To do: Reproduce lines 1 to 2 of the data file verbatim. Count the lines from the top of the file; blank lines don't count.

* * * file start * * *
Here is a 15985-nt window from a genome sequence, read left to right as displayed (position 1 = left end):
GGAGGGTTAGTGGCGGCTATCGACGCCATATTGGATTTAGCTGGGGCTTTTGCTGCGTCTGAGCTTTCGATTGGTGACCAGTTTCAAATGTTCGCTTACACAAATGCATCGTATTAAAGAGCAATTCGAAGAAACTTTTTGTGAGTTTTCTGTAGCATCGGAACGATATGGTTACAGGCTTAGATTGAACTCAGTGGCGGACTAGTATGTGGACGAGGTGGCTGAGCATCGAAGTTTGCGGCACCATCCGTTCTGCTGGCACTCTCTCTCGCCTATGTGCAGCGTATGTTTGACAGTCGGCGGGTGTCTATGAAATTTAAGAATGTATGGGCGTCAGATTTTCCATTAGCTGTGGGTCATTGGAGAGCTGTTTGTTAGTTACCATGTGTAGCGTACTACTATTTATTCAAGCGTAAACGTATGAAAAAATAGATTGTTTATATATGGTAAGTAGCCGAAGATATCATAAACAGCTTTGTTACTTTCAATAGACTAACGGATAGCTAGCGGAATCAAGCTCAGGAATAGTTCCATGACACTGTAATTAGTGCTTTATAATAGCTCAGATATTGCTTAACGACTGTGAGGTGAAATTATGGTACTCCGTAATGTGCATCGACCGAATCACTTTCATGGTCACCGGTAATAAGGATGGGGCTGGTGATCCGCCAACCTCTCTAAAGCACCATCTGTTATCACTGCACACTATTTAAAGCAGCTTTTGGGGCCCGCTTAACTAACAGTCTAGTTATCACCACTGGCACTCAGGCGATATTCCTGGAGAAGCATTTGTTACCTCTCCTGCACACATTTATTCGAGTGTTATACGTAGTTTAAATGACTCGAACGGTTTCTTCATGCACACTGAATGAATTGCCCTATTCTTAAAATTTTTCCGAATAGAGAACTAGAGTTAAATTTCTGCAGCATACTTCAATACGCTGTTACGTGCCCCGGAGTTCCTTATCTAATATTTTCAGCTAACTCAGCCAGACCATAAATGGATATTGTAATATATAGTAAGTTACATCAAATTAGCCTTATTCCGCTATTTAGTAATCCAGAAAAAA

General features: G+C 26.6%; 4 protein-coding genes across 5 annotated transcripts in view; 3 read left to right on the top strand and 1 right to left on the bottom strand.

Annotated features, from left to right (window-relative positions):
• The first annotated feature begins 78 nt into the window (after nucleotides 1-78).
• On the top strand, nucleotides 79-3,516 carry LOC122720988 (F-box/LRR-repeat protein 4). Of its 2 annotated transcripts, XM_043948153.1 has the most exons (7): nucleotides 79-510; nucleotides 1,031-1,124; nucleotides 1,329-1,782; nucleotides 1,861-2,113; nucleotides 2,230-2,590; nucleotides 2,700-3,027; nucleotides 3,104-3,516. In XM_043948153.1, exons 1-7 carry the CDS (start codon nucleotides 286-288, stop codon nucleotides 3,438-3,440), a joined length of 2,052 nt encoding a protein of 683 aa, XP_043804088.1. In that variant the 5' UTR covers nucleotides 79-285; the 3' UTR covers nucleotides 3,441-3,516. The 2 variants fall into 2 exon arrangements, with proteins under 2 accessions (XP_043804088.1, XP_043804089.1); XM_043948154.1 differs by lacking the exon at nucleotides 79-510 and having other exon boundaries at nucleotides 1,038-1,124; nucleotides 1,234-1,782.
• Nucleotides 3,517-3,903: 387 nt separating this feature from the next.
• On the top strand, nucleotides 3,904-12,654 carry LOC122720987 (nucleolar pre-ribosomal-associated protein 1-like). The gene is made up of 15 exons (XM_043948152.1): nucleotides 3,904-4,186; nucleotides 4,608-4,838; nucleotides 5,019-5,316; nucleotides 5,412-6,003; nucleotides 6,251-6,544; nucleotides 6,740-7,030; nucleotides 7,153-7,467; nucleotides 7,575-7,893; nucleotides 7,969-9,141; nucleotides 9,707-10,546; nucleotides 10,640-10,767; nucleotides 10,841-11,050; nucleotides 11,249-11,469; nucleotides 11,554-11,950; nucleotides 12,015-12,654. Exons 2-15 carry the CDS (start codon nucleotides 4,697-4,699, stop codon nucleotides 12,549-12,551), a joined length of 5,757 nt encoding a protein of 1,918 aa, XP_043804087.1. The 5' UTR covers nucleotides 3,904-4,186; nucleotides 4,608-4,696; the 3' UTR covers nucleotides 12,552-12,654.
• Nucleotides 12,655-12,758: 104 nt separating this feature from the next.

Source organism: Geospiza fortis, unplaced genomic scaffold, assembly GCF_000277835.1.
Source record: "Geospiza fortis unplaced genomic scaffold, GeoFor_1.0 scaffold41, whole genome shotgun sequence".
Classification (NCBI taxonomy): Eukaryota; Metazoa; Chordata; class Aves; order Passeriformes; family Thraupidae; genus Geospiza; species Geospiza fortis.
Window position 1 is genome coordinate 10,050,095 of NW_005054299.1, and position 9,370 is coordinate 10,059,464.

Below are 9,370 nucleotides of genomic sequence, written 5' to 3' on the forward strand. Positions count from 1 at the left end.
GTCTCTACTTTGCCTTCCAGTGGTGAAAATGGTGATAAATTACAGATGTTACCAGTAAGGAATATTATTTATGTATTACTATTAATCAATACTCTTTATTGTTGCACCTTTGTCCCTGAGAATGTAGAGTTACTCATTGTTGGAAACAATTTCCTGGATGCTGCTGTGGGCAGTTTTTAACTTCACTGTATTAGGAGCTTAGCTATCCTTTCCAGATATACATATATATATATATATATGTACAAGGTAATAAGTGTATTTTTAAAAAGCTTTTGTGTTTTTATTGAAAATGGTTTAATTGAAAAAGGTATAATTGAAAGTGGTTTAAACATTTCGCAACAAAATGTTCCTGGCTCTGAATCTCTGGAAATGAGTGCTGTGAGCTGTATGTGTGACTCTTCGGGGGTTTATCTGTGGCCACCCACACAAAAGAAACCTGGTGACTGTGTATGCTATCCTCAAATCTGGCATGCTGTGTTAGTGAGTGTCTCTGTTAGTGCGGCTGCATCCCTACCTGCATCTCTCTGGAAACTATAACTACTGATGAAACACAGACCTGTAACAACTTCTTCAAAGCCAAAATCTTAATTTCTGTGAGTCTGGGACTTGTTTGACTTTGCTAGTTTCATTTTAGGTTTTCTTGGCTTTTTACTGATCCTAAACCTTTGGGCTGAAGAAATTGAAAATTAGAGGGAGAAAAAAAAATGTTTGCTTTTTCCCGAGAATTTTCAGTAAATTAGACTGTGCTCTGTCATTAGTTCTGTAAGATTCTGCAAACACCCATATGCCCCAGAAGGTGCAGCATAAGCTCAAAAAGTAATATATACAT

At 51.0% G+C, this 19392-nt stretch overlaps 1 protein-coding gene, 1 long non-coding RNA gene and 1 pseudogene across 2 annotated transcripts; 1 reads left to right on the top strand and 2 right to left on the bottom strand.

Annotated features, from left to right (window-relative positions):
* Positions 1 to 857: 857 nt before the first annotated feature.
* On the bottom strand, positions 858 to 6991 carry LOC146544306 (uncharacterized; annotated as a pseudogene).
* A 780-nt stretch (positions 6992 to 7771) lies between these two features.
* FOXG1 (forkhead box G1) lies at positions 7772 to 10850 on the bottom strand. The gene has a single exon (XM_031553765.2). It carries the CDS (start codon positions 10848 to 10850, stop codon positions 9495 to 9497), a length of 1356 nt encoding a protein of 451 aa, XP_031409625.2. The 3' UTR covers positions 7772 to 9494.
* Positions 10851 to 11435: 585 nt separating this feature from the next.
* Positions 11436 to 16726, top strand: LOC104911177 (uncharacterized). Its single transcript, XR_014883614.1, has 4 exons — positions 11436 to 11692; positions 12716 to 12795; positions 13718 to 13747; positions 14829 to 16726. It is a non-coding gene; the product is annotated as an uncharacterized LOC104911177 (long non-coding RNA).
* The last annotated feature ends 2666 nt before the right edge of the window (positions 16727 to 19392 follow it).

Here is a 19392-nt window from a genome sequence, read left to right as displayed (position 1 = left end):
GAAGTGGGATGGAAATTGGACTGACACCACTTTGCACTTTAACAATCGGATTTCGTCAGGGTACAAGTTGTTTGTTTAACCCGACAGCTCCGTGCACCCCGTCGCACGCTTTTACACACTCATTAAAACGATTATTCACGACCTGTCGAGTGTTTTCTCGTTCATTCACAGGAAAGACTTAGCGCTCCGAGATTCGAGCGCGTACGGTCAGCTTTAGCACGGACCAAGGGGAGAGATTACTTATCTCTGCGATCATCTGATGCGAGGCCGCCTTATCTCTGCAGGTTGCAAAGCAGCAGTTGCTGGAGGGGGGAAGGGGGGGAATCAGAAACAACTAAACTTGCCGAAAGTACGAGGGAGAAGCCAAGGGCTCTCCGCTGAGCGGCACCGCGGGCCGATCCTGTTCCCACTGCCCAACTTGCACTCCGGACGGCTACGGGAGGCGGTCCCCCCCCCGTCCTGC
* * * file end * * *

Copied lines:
Here is a 15985-nt window from a genome sequence, read left to right as displayed (position 1 = left end):
GGAGGGTTAGTGGCGGCTATCGACGCCATATTGGATTTAGCTGGGGCTTTTGCTGCGTCTGAGCTTTCGATTGGTGACCAGTTTCAAATGTTCGCTTACACAAATGCATCGTATTAAAGAGCAATTCGAAGAAACTTTTTGTGAGTTTTCTGTAGCATCGGAACGATATGGTTACAGGCTTAGATTGAACTCAGTGGCGGACTAGTATGTGGACGAGGTGGCTGAGCATCGAAGTTTGCGGCACCATCCGTTCTGCTGGCACTCTCTCTCGCCTATGTGCAGCGTATGTTTGACAGTCGGCGGGTGTCTATGAAATTTAAGAATGTATGGGCGTCAGATTTTCCATTAGCTGTGGGTCATTGGAGAGCTGTTTGTTAGTTACCATGTGTAGCGTACTACTATTTATTCAAGCGTAAACGTATGAAAAAATAGATTGTTTATATATGGTAAGTAGCCGAAGATATCATAAACAGCTTTGTTACTTTCAATAGACTAACGGATAGCTAGCGGAATCAAGCTCAGGAATAGTTCCATGACACTGTAATTAGTGCTTTATAATAGCTCAGATATTGCTTAACGACTGTGAGGTGAAATTATGGTACTCCGTAATGTGCATCGACCGAATCACTTTCATGGTCACCGGTAATAAGGATGGGGCTGGTGATCCGCCAACCTCTCTAAAGCACCATCTGTTATCACTGCACACTATTTAAAGCAGCTTTTGGGGCCCGCTTAACTAACAGTCTAGTTATCACCACTGGCACTCAGGCGATATTCCTGGAGAAGCATTTGTTACCTCTCCTGCACACATTTATTCGAGTGTTATACGTAGTTTAAATGACTCGAACGGTTTCTTCATGCACACTGAATGAATTGCCCTATTCTTAAAATTTTTCCGAATAGAGAACTAGAGTTAAATTTCTGCAGCATACTTCAATACGCTGTTACGTGCCCCGGAGTTCCTTATCTAATATTTTCAGCTAACTCAGCCAGACCATAAATGGATATTGTAATATATAGTAAGTTACATCAAATTAGCCTTATTCCGCTATTTAGTAATCCAGAAAAAA